Secretary of the Interior Ken Salazar is meeting with a task force charged with overseeing the restoration of the Florida Everglades this week. He intends to tell them that the Obama administration will ask the United Nations World Heritage Committee
to put the national park back on its endangered list when the committee meet in Spain this week.
Two years ago, in what has been viewed as a controversial decision, the Bush administration requested that the U.N. remove the Everglades from the list. At the time, the Department of the Interior defended the decision by citing progress being made in protecting the region and the species that lived there, despite the fact that the restoration program had failed to meet milestones, and was billions over budget.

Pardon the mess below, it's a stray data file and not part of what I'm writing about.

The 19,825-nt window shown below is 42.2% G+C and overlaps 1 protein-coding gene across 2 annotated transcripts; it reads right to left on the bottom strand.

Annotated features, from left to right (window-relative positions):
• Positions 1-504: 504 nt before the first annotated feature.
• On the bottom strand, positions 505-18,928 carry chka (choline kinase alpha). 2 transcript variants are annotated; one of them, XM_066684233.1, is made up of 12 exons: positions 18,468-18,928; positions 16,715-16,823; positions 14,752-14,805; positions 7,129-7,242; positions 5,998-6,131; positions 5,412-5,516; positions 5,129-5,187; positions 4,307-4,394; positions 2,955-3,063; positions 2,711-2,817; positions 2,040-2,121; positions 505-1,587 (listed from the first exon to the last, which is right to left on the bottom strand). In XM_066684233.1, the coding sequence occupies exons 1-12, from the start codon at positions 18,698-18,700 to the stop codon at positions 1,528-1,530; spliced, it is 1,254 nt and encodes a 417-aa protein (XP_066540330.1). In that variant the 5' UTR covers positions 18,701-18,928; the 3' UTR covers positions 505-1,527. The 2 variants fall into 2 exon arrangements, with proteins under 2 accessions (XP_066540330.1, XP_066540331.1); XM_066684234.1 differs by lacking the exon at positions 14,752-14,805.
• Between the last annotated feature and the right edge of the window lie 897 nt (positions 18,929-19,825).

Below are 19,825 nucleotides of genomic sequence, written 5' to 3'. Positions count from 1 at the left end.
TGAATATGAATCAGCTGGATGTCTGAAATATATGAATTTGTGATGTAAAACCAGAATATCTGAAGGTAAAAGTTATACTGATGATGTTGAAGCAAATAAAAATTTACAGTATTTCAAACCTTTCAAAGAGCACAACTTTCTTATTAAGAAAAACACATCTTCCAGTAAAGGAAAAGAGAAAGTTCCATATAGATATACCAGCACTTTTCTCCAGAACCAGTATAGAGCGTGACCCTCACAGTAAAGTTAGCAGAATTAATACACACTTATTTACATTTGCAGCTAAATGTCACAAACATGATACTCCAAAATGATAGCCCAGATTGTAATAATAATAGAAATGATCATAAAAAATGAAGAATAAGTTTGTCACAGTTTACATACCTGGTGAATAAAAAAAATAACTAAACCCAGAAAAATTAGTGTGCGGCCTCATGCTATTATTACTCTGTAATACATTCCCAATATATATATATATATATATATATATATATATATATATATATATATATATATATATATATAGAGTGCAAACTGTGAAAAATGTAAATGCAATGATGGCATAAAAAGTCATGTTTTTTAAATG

The current administration believes restoring the Everglades National Park
to the list of endangered places will send a strong signal to environmentalists that they are committed to the protecting the environment. If restored to the list, the park will join the Galapagos Islands
, the Old City of Jerusalem
and Afghanistan's Bamiyan Valley
as the other World Heritage Sites considered to be in danger. The Everglades were originally added to the list back in 1993 when the area was damaged by Hurricane Andrew and the effects of prolonged exposure to water pollution became known.
Despite the issues effecting the park, the Everglades remains a popular tourist destination. There are more than 156 miles of canoe/kayak and hiking trails, with 47 designated campsites, inside the 2500 square miles of subtropical forest that define the parks boundaries. The Park Service reports that over one million visitors experience the Everglades each year.
Filed under: Activism, Hiking, Learning, Paddling, North America, United States, Camping, Ecotourism